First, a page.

Meryl Streep is… oh come on, it’s Meryl Streep. Of course she’s wonderful and flawless and amazing. She’s even great at singing terribly (we all know Streep herself is most definitely not a terrible singer), and perfectly mimics Jenkins’ warbling. But while the character is often cartoonish (wait until you see some of her costumes- again true to the real Jenkins), Streep portrays Florence affectionately and sincerely, never mocking her or turning her into an actual cartoon. She humanizes what on the surface is an entitled rich lady with no talent who has enough money and yes-men around her to get whatever she wants. (Achoo! Excuse me.) There is a tragic character beneath the bleeding lipstick and ridiculous gowns and it’s impossible not to root for Florence and want to defend her as staunchly as St. Clair does.
Speaking of, Hugh Grant delivers his best performance in years. The character is a complex one. While St. Clair is undoubtedly devoted to his wife, theirs is not an intimate relationship and he keeps a separate home with girlfriend Kathleen (Rebecca Ferguson). It’s easy, at first, to write him off as a gold-digging philanderer (the couple have an “understanding” but it’s never clear if Florence is aware of what exactly that entails, especially since he hides Kathleen the same way he hides those bad reviews) balancing his two worlds to have his cake and eat it too. But by the end of the film there is no doubt as to whom his heart truly belongs. Like Streep, Grant disappears into the character, which is not something he’s known to do, usually playing some variation of a lovestruck, bumbling, romantic or a sly cad. In Florence Foster Jenkins, there are bits of both, but so much more. He’s incredible and it would be hard to imagine anyone else in the role.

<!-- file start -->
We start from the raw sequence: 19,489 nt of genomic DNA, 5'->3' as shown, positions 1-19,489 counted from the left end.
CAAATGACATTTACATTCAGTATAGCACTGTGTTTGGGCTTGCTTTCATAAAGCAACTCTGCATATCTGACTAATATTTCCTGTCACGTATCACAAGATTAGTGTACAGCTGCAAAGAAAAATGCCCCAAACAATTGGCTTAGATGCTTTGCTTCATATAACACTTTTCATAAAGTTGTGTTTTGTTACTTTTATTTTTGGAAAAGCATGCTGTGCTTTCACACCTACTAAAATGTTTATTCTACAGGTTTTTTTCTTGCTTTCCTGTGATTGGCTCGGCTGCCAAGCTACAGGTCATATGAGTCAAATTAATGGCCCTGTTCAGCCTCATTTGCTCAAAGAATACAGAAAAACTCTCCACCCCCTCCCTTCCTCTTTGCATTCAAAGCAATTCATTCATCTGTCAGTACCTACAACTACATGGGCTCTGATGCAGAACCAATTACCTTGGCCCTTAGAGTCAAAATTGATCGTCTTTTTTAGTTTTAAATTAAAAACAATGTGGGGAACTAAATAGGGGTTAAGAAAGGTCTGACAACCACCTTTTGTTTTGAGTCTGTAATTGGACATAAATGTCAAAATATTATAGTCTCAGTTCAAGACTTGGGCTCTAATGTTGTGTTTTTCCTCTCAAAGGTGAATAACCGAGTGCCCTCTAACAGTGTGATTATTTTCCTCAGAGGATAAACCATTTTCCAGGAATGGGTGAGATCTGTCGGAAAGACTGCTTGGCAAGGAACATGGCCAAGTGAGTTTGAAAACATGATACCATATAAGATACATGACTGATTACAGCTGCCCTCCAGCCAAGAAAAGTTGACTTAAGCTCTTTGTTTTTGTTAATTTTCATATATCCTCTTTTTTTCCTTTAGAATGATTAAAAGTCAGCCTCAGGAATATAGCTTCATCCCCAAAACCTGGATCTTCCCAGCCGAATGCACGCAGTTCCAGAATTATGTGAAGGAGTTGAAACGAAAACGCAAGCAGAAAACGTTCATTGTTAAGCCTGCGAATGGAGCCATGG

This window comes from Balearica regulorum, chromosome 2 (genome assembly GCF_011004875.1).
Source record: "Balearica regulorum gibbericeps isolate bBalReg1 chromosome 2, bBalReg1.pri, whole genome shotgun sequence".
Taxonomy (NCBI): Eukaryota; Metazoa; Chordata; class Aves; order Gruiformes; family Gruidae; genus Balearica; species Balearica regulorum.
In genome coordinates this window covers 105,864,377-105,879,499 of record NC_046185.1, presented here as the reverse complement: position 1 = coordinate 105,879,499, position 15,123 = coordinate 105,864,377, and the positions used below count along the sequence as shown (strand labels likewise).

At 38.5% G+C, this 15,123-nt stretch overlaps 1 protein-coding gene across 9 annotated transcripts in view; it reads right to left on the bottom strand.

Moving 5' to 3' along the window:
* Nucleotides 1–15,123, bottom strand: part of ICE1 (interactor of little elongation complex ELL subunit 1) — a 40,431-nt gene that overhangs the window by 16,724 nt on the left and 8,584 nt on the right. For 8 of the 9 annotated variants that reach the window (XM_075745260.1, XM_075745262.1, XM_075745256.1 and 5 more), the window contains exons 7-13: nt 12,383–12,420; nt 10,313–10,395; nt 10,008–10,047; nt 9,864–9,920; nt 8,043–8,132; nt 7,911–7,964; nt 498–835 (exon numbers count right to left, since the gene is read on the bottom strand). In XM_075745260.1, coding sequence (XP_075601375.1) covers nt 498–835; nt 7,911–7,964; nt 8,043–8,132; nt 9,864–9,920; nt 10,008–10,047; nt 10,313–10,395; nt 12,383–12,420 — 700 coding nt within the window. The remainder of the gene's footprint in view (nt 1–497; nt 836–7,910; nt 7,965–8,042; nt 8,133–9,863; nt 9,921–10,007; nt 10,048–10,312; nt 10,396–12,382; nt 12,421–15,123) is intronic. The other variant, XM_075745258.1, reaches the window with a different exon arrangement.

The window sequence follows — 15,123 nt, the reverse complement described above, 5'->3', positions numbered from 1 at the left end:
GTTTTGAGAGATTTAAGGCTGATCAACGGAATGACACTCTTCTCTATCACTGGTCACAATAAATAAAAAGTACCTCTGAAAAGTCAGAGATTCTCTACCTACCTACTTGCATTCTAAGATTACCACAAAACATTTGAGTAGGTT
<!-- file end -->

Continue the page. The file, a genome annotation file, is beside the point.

The true surprise, though, is Simon Helberg, who proves he is more than his Howard Wolowitz character from TV’s The Big Bang Theory with a career-changing performance. He not only holds his own against Hugh Grant and Meryl-freaking-Streep, but damn near steals the entire movie from them. His facial expressions the first time he hears Florence sing are worth the price of the ticket alone. Though his character is quirky and provides many of the film’s laughs, it is during the emotional moments as Cosmé and Florence grow close where he really gets to shine.